There is no doubt that one of the best things about National Geographic at the moment is their broad and deftly used palette of graphic treatments. I'll probably do another post as to why they are so good but this one is about another magazine that caught my eye with its broad palette of visual devices.
Many publications are dominated by graphic design style-guides - or the voguish mores of their designers, both forces conspiring to ignore some very useful visual communications devices.
I was looking through the Popular science archives the other day and found a ton of different treatments all in one magazine.
no 3D programmes back then - but it is making me think that 3D used well, could echo this smart semi-realism - it seems to say ' we will make it real enough to be engaging but there will be touches to the render that will never seek to totally trick you'
the gunnery schematics take you into the instructional, after some understanding of the reality of the actual object - the mixed modes of knowing about and knowing how to do
these days this would have been rendered more technically i reckon - less 'reconstruction' like - i'd like to see a 'reconstruction' label - mind you - Nat Geo don't put one on Inca illustrations that are quite obviously reconstructions
the reality of the render really sells the visceral subject of blast - something that vector art may render a bit cool?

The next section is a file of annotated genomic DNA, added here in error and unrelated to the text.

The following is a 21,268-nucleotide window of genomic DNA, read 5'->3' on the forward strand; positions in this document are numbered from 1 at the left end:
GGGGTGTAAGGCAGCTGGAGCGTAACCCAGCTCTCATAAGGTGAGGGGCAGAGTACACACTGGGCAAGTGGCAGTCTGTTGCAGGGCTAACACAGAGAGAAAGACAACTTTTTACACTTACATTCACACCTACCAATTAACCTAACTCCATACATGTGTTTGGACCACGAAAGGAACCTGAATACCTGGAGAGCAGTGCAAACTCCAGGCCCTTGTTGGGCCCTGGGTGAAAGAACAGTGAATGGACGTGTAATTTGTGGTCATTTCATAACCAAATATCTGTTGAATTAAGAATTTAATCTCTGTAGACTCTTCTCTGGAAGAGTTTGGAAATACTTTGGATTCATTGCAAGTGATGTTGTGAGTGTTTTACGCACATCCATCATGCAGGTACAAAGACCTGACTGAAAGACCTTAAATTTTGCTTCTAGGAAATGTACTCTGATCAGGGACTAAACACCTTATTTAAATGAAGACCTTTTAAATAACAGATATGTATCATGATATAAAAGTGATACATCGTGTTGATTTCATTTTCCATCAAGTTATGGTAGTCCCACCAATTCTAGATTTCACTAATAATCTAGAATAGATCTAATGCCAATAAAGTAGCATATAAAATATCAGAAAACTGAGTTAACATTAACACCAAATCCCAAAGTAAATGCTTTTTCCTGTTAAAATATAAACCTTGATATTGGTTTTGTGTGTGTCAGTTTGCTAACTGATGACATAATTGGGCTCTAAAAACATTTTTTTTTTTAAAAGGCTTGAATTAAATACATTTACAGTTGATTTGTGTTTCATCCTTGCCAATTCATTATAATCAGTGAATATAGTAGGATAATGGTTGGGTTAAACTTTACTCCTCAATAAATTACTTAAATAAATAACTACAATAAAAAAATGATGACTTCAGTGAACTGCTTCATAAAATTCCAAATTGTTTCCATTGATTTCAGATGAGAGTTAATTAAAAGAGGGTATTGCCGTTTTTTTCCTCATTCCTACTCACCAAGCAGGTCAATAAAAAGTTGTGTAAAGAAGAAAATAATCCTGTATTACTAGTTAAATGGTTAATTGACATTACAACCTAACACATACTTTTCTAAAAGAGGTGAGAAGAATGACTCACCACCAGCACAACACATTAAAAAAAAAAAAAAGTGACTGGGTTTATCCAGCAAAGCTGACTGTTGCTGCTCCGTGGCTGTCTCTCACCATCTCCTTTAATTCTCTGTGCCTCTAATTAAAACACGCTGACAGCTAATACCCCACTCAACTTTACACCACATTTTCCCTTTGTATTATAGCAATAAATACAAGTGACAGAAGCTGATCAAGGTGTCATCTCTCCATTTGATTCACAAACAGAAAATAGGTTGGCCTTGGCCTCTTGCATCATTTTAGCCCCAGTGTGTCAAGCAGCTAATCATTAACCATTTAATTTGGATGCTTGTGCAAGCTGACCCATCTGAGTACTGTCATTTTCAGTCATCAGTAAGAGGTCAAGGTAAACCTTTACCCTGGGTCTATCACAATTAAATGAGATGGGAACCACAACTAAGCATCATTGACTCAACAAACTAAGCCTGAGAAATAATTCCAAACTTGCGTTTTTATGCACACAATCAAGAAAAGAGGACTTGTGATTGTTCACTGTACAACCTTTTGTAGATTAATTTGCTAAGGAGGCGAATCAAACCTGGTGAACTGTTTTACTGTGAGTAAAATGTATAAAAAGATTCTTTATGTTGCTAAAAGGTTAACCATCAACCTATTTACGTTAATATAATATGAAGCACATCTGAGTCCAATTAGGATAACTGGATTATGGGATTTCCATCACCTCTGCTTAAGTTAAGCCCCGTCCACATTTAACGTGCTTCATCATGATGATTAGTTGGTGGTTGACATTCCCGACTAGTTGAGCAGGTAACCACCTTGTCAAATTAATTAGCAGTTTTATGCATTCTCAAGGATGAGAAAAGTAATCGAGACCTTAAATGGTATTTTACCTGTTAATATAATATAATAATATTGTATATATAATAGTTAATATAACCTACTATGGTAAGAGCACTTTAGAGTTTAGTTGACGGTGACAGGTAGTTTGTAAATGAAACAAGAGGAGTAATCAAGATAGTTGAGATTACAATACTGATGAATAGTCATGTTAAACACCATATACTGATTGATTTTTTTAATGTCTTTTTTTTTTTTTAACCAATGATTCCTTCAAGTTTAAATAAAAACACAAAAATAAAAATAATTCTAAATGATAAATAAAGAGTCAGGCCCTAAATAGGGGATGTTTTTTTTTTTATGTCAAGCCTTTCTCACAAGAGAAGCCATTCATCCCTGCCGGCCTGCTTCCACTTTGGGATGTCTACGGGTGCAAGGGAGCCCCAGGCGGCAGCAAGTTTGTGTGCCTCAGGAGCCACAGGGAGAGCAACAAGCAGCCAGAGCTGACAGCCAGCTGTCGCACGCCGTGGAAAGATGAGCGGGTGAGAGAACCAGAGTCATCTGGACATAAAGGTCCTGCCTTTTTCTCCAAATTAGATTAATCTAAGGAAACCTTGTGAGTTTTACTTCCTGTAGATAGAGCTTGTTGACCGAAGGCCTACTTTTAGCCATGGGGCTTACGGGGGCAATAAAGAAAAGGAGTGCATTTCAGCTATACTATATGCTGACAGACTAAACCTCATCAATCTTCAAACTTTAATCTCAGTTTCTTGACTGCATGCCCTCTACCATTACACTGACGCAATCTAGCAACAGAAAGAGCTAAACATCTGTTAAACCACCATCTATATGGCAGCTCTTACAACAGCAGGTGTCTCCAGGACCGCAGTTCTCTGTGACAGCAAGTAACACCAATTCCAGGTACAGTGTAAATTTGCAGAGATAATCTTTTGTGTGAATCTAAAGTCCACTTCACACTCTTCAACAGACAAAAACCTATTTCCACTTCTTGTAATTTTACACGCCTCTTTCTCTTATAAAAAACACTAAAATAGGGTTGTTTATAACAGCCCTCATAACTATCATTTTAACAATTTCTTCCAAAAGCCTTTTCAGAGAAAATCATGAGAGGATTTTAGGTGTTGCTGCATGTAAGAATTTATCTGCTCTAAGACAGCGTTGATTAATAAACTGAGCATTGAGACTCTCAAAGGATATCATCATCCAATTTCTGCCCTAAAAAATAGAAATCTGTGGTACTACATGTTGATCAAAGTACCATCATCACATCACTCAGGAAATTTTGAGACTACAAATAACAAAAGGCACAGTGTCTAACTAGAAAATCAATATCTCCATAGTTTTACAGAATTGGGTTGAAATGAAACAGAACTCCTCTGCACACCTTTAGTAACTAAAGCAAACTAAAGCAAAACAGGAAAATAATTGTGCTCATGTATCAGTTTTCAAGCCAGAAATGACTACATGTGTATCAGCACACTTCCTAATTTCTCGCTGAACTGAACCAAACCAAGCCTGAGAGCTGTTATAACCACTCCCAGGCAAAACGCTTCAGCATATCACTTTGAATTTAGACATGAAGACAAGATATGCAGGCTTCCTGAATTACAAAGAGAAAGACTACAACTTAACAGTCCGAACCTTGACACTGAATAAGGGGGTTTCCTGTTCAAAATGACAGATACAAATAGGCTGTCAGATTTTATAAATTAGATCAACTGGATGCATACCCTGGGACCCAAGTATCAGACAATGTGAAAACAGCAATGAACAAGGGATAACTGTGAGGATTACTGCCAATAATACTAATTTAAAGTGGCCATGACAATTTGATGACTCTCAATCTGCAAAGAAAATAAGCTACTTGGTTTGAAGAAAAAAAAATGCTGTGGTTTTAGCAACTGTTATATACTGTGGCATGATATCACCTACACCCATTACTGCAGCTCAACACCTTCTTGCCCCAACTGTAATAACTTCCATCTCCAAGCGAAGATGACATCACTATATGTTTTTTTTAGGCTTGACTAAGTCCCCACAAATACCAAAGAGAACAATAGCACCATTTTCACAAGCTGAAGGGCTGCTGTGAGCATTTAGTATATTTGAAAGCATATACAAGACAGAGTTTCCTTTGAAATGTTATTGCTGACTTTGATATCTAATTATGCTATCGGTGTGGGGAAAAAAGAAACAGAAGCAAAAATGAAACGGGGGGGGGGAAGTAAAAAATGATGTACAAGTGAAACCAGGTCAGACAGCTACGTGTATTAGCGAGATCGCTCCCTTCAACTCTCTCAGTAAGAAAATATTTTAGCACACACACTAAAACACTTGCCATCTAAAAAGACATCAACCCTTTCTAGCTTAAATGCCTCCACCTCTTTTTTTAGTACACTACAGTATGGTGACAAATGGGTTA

this from a double spread (possibly syndicated from a UK paper - i am not sure) - i like how black the rocket is - and the 'enough detail' of the houses (reminds me of the excellent map of Mogadishu in the sunday times after the black hawk down incident (some one at the times send me one?)
lovely complementary cool flow-cycle schematics and real life medical photos
nice simple annotated photos
i like how the 'inventors section' is pencil sketched -hand made, informal - a call to action as much as an affordance
if doing the uniforms as the subject it needs to be detailed i think
as opposed to this cartooned/reconstructive style - perfect for the patriotic exaggeration required
i like the mapping of the two pictures - and the more i think about it, any explanatory illustrations probably need to involve readers in a degree of problem solving (link the two similar looking things - find the matching colours etc) hmm
cute cartooning of a domestic (sponge making) subject
again - you can cartoon the weather for amass audience - weather freaks may have objected though
illustration for some fiction (i think) - kind of creepy but you can see the place it takes on the Pop Sci visual style guide spectrum
the arrows of industry - this would benefit from less shadows on the pipes (unintentional effects aplenty)
they didn't Have to put the heavy grid on the cutout tank pic - but its good - and again - puts you in a make and do mood - as do the following - -
speaking the language of DIY/woodshop (with a nuanced brogue)
as do these - instructional graphics that utilise their vernacular perfectly - different from other types of how toos (in this case in the fine line differences required for metal work)
this is more Home Repairs so veers back into popular diagramming language
this one is for those versed in electronics - and doesn't care who it excludes - kind of sums up nicely that some styles and visual devices are only for those that know how to read them
these magic tricks are ace - they could have gone 'black line instructional' but i like how they have the mystic dark background and multiple (theatrical seeming/ spooky) light sources
-----and all this was from the first issue i saw - predictably in 1945 - (i'm now going to go 10 years ahead and check those out) - maybe i'll write that up too.